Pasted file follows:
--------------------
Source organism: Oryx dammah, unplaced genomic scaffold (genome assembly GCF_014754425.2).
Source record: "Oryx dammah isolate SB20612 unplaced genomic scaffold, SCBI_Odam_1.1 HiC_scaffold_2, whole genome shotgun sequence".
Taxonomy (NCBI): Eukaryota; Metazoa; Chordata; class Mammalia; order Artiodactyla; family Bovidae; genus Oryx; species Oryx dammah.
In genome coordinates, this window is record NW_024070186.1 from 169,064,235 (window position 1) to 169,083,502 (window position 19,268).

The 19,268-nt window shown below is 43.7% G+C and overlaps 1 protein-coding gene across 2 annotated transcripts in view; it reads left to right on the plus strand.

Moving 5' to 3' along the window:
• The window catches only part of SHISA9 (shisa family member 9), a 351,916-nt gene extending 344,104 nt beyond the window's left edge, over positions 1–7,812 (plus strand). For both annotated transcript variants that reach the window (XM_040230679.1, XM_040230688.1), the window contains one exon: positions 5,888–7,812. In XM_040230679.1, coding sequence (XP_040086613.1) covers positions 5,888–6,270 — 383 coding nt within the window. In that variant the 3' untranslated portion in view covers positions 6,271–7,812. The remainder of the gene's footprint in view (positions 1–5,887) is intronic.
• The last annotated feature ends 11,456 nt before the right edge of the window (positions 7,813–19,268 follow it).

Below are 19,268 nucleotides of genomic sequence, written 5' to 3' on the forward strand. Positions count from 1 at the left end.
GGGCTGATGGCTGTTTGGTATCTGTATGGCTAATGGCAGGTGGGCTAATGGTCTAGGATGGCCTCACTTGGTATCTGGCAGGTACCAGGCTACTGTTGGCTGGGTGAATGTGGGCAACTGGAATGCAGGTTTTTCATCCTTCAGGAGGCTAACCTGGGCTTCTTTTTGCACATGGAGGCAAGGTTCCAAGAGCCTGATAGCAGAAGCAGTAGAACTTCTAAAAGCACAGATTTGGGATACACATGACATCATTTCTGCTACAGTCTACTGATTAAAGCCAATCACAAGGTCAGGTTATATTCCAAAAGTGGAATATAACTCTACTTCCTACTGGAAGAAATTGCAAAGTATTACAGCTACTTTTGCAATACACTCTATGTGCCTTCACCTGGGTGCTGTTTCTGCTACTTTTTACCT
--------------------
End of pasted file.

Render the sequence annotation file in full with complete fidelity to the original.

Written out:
Source organism: Oryx dammah, unplaced genomic scaffold (genome assembly GCF_014754425.2).
Source record: "Oryx dammah isolate SB20612 unplaced genomic scaffold, SCBI_Odam_1.1 HiC_scaffold_2, whole genome shotgun sequence".
Taxonomy (NCBI): Eukaryota; Metazoa; Chordata; class Mammalia; order Artiodactyla; family Bovidae; genus Oryx; species Oryx dammah.
In genome coordinates, this window is record NW_024070186.1 from 169,064,235 (window position 1) to 169,083,502 (window position 19,268).

The 19,268-nt window shown below is 43.7% G+C and overlaps 1 protein-coding gene across 2 annotated transcripts in view; it reads left to right on the plus strand.

Moving 5' to 3' along the window:
• The window catches only part of SHISA9 (shisa family member 9), a 351,916-nt gene extending 344,104 nt beyond the window's left edge, over positions 1–7,812 (plus strand). For both annotated transcript variants that reach the window (XM_040230679.1, XM_040230688.1), the window contains one exon: positions 5,888–7,812. In XM_040230679.1, coding sequence (XP_040086613.1) covers positions 5,888–6,270 — 383 coding nt within the window. In that variant the 3' untranslated portion in view covers positions 6,271–7,812. The remainder of the gene's footprint in view (positions 1–5,887) is intronic.
• The last annotated feature ends 11,456 nt before the right edge of the window (positions 7,813–19,268 follow it).

Below are 19,268 nucleotides of genomic sequence, written 5' to 3' on the forward strand. Positions count from 1 at the left end.
GGGCTGATGGCTGTTTGGTATCTGTATGGCTAATGGCAGGTGGGCTAATGGTCTAGGATGGCCTCACTTGGTATCTGGCAGGTACCAGGCTACTGTTGGCTGGGTGAATGTGGGCAACTGGAATGCAGGTTTTTCATCCTTCAGGAGGCTAACCTGGGCTTCTTTTTGCACATGGAGGCAAGGTTCCAAGAGCCTGATAGCAGAAGCAGTAGAACTTCTAAAAGCACAGATTTGGGATACACATGACATCATTTCTGCTACAGTCTACTGATTAAAGCCAATCACAAGGTCAGGTTATATTCCAAAAGTGGAATATAACTCTACTTCCTACTGGAAGAAATTGCAAAGTATTACAGCTACTTTTGCAATACACTCTATGTGCCTTCACCTGGGTGCTGTTTCTGCTACTTTTTACCT